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3.2: Phonotactics and natural classes

  • Page ID
    199888
    • Catherine Anderson, Bronwyn Bjorkman, Derek Denis, Julianne Doner, Margaret Grant, Nathan Sanders, and Ai Taniguchi
    • eCampusOntario

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    Phonotactics

    While physical units may change their pronunciation in some environments, it is also possible that certain physical units cannot be used in some environments at all. Each language has its own set of phonotactics, which are language-specific restrictions on what combinations of physical units are allowed in which environments. For example, English has phonotactic restrictions that ban [tl] and [dl] in onsets, but this is not a universal restriction. Plenty of languages allow onsets with [tl] and [dl], such as Ngizim, which has words like [tlà] ‘cow’ (Schuh 1977), and Hebrew, which has words like [dli] ‘bucket’ (Klein 2020).

    Some phonotactic restrictions may be somewhat looser than others. English generally does not have onsets containing [pw] or [vl], yet English speakers generally have no trouble pronouncing loanwords like pueblo [pwɛblo] and proper names like Vladimir [vlædəmir].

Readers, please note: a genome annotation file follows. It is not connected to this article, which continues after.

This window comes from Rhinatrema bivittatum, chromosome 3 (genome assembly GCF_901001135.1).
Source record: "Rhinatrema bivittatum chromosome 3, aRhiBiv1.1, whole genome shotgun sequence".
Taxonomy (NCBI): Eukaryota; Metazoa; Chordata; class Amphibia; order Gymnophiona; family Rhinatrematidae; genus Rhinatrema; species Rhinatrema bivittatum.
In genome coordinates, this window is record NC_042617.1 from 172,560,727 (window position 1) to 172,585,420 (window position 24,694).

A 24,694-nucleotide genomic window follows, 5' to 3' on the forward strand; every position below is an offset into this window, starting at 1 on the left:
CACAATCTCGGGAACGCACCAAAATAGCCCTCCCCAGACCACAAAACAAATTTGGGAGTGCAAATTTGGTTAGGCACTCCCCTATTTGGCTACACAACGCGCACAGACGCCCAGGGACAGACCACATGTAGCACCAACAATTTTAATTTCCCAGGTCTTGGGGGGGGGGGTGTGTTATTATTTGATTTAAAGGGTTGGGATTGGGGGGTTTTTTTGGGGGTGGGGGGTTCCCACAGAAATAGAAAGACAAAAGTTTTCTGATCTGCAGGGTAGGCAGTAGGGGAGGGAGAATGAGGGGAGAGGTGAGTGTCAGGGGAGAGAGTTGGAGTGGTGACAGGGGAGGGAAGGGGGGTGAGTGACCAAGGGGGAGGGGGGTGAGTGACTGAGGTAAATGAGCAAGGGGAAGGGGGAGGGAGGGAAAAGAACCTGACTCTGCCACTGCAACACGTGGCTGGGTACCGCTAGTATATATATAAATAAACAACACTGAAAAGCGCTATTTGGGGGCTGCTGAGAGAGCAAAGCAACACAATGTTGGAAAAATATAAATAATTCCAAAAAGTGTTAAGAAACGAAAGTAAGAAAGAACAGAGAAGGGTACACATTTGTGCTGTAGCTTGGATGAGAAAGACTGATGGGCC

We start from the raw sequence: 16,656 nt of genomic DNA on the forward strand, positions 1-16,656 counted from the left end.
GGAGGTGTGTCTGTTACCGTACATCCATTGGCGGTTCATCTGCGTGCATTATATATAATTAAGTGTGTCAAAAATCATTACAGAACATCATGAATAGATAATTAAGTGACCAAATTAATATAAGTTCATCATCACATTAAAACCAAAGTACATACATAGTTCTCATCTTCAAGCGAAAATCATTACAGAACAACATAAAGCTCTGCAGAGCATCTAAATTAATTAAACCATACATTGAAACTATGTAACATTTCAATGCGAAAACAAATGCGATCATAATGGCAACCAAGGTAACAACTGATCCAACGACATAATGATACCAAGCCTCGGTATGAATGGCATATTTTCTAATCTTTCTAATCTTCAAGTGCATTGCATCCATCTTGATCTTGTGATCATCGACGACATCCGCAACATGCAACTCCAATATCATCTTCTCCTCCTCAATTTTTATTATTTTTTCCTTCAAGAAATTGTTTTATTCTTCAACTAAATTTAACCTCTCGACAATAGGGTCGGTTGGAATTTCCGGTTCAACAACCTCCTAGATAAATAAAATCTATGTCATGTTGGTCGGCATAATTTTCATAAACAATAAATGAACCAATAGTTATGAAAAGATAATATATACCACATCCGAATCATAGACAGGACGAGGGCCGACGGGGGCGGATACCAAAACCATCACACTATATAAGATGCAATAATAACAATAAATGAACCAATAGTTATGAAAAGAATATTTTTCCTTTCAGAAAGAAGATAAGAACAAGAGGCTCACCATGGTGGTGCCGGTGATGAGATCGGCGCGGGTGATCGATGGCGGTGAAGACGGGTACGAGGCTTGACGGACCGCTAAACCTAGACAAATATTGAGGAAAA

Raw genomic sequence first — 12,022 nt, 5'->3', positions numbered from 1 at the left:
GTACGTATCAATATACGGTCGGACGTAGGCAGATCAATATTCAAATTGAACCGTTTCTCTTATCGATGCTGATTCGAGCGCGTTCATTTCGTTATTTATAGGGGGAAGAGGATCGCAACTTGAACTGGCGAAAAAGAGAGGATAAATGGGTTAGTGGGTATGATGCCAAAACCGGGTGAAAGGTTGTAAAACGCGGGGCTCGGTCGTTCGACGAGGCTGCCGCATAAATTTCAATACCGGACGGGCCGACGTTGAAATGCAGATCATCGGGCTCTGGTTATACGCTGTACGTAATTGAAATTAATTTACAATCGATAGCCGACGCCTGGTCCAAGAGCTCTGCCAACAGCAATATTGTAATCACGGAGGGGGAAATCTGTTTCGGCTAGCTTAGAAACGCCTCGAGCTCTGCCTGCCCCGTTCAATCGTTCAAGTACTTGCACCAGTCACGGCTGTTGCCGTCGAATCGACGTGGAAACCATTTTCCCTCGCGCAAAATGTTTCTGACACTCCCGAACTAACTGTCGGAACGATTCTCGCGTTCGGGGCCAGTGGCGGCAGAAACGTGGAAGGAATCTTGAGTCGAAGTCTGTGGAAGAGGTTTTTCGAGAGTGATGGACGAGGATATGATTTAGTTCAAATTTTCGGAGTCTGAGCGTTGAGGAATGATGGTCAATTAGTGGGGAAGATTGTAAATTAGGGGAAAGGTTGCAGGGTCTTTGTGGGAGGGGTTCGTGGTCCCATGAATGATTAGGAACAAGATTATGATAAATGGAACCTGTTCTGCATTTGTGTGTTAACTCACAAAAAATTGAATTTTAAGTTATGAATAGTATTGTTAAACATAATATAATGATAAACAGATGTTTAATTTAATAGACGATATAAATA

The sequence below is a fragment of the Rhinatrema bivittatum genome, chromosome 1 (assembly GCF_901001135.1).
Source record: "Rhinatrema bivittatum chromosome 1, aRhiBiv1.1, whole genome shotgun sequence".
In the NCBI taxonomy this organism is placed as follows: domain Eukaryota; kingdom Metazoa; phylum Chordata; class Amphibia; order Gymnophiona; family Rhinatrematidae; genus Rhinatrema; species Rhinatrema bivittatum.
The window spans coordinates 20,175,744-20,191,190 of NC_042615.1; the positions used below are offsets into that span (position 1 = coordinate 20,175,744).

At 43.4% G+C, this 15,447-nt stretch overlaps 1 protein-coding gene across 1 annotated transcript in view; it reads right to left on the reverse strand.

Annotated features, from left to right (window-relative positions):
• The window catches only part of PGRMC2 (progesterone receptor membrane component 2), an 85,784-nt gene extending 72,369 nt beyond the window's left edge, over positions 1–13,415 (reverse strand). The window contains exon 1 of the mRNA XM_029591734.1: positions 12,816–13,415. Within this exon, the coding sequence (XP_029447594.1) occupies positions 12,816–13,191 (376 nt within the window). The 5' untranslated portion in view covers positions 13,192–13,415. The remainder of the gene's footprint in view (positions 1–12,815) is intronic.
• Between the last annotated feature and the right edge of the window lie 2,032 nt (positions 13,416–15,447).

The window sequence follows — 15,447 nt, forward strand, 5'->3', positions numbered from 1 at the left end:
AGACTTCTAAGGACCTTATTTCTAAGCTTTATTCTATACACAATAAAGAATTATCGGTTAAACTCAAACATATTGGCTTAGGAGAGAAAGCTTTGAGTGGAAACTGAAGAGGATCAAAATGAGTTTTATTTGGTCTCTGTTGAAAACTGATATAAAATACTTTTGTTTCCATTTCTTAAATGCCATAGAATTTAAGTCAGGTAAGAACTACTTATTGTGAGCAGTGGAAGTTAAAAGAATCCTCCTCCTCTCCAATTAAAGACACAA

In ASL, there is a general phonotactic restriction called the Symmetry Condition that affects signs that have movement in both hands. The Symmetry Condition requires such signs to have the same handshape and to move in the same way (Battison 1978; see Napoli and Wu 2003 for extensive discussion and elaboration of the Symmetry Condition). That is, the two moving hands cannot generally do completely different things, which is something you may have noticed for yourself in the popular childhood challenge of trying to rub your stomach while patting your head.

    The Symmetry Condition is evident in the ASL sign SENTENCE in the following video clip, in which both hands have the same F handshape and are moving in the same way, with slight radioulnar wiggling and an overall path out to the sides away from the centre of the body.

    Exceptions to the Symmetry Condition are rare, but possible, such as the sign OPPRESS in the following video clip, in which both hands are moving, but with different handshapes (a 5 handshape on the dominant hand and an S handshape on the non-dominant hand) and different orientations (dominant palm facing out, non-dominant palm facing to the signer’s right).

    Distribution and natural classes

    The overall pattern of environments where a given physical unit can occur is called its distribution, and one of the most fundamental skills in phonology is being able to determine what the distributions are for the physical units of a language.